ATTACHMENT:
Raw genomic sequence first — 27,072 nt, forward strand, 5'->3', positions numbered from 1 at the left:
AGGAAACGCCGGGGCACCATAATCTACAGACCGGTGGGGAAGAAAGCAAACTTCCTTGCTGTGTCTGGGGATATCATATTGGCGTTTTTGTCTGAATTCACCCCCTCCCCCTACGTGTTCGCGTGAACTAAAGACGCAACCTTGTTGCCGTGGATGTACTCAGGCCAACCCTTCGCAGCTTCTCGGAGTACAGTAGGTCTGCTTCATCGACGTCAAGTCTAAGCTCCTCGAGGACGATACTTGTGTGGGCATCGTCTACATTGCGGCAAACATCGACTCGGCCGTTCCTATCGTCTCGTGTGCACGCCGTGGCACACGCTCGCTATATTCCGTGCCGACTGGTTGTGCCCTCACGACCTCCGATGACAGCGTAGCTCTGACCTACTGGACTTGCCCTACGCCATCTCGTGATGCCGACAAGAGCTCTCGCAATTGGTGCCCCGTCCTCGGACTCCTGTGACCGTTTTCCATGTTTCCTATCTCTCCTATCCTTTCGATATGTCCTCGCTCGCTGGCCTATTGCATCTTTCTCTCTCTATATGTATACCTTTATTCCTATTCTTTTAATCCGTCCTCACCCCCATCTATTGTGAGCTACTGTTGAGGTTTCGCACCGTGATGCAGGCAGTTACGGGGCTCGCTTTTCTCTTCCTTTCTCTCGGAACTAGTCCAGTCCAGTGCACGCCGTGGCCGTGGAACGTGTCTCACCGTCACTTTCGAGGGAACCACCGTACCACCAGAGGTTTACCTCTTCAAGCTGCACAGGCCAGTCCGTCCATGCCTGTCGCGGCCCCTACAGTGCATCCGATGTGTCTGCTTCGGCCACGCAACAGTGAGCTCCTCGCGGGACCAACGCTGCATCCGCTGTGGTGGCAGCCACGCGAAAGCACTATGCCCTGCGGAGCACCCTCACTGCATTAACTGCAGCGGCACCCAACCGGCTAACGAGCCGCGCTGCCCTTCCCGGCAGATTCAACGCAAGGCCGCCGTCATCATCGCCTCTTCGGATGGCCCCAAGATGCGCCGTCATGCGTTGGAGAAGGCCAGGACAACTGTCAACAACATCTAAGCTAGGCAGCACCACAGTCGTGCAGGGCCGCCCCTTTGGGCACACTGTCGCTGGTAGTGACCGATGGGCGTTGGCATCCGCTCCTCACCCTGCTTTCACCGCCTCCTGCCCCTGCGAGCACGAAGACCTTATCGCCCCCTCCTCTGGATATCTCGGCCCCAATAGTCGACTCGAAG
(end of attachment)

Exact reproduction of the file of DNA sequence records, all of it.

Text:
Raw genomic sequence first — 27,072 nt, forward strand, 5'->3', positions numbered from 1 at the left:
AGGAAACGCCGGGGCACCATAATCTACAGACCGGTGGGGAAGAAAGCAAACTTCCTTGCTGTGTCTGGGGATATCATATTGGCGTTTTTGTCTGAATTCACCCCCTCCCCCTACGTGTTCGCGTGAACTAAAGACGCAACCTTGTTGCCGTGGATGTACTCAGGCCAACCCTTCGCAGCTTCTCGGAGTACAGTAGGTCTGCTTCATCGACGTCAAGTCTAAGCTCCTCGAGGACGATACTTGTGTGGGCATCGTCTACATTGCGGCAAACATCGACTCGGCCGTTCCTATCGTCTCGTGTGCACGCCGTGGCACACGCTCGCTATATTCCGTGCCGACTGGTTGTGCCCTCACGACCTCCGATGACAGCGTAGCTCTGACCTACTGGACTTGCCCTACGCCATCTCGTGATGCCGACAAGAGCTCTCGCAATTGGTGCCCCGTCCTCGGACTCCTGTGACCGTTTTCCATGTTTCCTATCTCTCCTATCCTTTCGATATGTCCTCGCTCGCTGGCCTATTGCATCTTTCTCTCTCTATATGTATACCTTTATTCCTATTCTTTTAATCCGTCCTCACCCCCATCTATTGTGAGCTACTGTTGAGGTTTCGCACCGTGATGCAGGCAGTTACGGGGCTCGCTTTTCTCTTCCTTTCTCTCGGAACTAGTCCAGTCCAGTGCACGCCGTGGCCGTGGAACGTGTCTCACCGTCACTTTCGAGGGAACCACCGTACCACCAGAGGTTTACCTCTTCAAGCTGCACAGGCCAGTCCGTCCATGCCTGTCGCGGCCCCTACAGTGCATCCGATGTGTCTGCTTCGGCCACGCAACAGTGAGCTCCTCGCGGGACCAACGCTGCATCCGCTGTGGTGGCAGCCACGCGAAAGCACTATGCCCTGCGGAGCACCCTCACTGCATTAACTGCAGCGGCACCCAACCGGCTAACGAGCCGCGCTGCCCTTCCCGGCAGATTCAACGCAAGGCCGCCGTCATCATCGCCTCTTCGGATGGCCCCAAGATGCGCCGTCATGCGTTGGAGAAGGCCAGGACAACTGTCAACAACATCTAAGCTAGGCAGCACCACAGTCGTGCAGGGCCGCCCCTTTGGGCACACTGTCGCTGGTAGTGACCGATGGGCGTTGGCATCCGCTCCTCACCCTGCTTTCACCGCCTCCTGCCCCTGCGAGCACGAAGACCTTATCGCCCCCTCCTCTGGATATCTCGGCCCCAATAGTCGACTCGAAG